Securities Litigation

Williams & Connolly’s securities practice has established a national reputation by bringing the law firm’s focus on trial excellence to litigation involving the securities laws.  Although we frequently win cases on motions to dismiss, we have built our reputation on our ability to prevail when preliminary motions have been unsuccessful and our courtroom experience and reputation allow us to achieve successful outcomes. 

Securities cases pose among the most challenging and complex issues our clients face.  We are proud that leading corporations, private equity firms, financial institutions, accounting and law firms, directors, and officers place their trust in us to represent them in these matters.  These disputes can also often involve overlapping government investigations or proceedings, where we work with our securities enforcement and criminal securities fraud practices to provide integrated and comprehensive representation of clients facing issues arising under the securities statutes. 

The law firm’s securities representations involve suits of all types, including class actions proceeding in federal and state courts (and under federal and state law), derivative actions, and common-law and statutory shareholder disputes.  We have extensive experience litigating disputes arising under the Securities Act of 1933 and the Securities Exchange Act of 1934, as well as common law and derivative theories of liability against corporations, officers, and directors.  We also routinely represent individual directors, officers, and professional firms in securities matters.

We have litigated securities actions across the country and around the globe.  Clients have called on Williams & Connolly to take over securities cases after a loss on appeal or a motion to dismiss, to argue securities cases in the Supreme Court of the United States and the courts of appeals, and to litigate and win cases from the outset.  We also assist clients in the preliminary stages of such litigation, including in navigating the issues arising from investigations by plaintiff-side securities law firms and responding to requests from shareholders.   

Below we identify several recent securities representations of companies and private equity firms:

  • Representing a Fortune 100 health-solutions and pharmacy company and several current and former executives in class actions brought under the 1933 and 1934 Acts in federal and state courts in Rhode Island and New York, as well as related derivative litigation in Rhode Island federal court.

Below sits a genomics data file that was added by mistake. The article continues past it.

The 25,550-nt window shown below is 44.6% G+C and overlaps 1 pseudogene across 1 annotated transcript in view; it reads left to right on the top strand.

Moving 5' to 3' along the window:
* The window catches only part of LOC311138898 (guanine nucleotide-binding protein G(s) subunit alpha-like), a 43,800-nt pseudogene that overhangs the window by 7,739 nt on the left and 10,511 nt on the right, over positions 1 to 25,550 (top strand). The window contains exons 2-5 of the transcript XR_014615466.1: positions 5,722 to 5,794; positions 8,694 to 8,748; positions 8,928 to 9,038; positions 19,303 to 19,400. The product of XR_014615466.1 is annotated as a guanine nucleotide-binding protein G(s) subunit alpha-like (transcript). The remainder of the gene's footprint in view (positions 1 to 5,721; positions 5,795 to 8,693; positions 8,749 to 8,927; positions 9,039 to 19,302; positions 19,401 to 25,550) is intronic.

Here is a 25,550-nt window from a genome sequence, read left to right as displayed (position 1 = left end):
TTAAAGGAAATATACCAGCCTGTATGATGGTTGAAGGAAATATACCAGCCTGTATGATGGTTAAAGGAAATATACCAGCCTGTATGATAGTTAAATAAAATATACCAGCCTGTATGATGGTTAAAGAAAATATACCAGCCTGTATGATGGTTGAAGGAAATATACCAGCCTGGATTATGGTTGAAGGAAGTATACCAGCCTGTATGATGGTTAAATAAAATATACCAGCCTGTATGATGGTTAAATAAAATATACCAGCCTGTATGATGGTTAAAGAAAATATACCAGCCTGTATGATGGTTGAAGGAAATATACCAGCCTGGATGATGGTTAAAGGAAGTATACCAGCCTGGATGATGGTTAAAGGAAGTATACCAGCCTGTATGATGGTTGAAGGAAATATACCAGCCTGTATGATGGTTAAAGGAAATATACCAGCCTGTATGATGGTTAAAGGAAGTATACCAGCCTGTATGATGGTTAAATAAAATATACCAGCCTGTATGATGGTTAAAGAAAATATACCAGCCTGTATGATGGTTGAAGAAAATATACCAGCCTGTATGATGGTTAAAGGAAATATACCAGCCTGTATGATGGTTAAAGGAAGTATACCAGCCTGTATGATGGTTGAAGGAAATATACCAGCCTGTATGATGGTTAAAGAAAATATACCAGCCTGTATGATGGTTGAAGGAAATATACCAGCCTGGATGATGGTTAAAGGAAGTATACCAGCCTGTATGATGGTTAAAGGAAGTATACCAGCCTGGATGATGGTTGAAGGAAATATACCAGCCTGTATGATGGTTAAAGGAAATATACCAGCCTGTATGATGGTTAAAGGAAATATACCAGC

• Representing a Fortune 100 technology company in a class action in California federal court brought under the 1934 Act arising from alleged vulnerabilities in the company’s products.
  • Representing leading biopharmaceutical firms in multiple class actions brought under the 1933 and 1934 Acts arising from the publication of adverse clinical results in federal courts in New York and Pennsylvania. 
  • Representing a natural-gas provider and several current and former directors and officers in a class action brought in Texas federal court under the 1934 Act and derivative litigation arising from a regulatory investigation and fine.
  • Representing a Fortune 100 financial institution in a class action under the 1934 Act after the case was remanded for a new trial in Illinois federal court on loss causation and damages.
  • Representing a Fortune 200 hospital provider and officers and directors in a class action under the 1934 Act brought in Texas federal court and derivative litigation brought in Texas state and federal courts arising from the settlement of a government investigation and fine. 
  • Representing a Fortune 500 biopharmaceutical company and several current and former executives in a class action under the 1934 Act arising from allegedly misleading medical publications and clinical trial data brought in federal court in Minnesota. 
  • Representing a Fortune 500 insurance carrier and its officers and directors in a class action under the 1933 and 1934 Acts arising from a restatement of company financial statements brought in New York federal court. 
  • Representing a Fortune 100 aviation and defense-technology company in litigation in California federal court precluding investors from asserting foreign securities claims. 
  • Representing a medical-device manufacturer and the company’s officers and directors in a class action under the 1934 Act and derivative case in federal court in New York arising from an investigation under the Foreign Corrupt Practices Act. 

Recent representations of private equity firms include:

  • Representing a firm and its executives in international litigation and class actions brought under the 1934 Act in numerous federal courts in connection with the collapse of a $23 billion fund. 
  • Representing a firm and two directors in a class action pending in the Delaware Court of Chancery arising from a stock swap deal.
  • Representing a firm in a class action under the 1934 Act in federal court in California arising from sales of stock in a satellite operator. 
  • Representing a firm and affiliated entities in a Delaware Chancery suit brought by minority shareholders challenging the valuation of a corporation.
  • Representing a firm and affiliated funds in a class action under the 1933 and 1934 Acts brought in Texas federal court and a derivative case in Texas state court arising from an energy-exploration company’s disclosures of prospects and related trading activities. 

Williams & Connolly Secures First Circuit Appellate Victory on Behalf of CVS Health

Williams & Connolly Secures First Circuit Appellate Victory on Behalf of CVS Health

John Williams Named “Next Generation Lawyer” by The Legal 500

John Williams Named “Next Generation Lawyer” by The Legal 500
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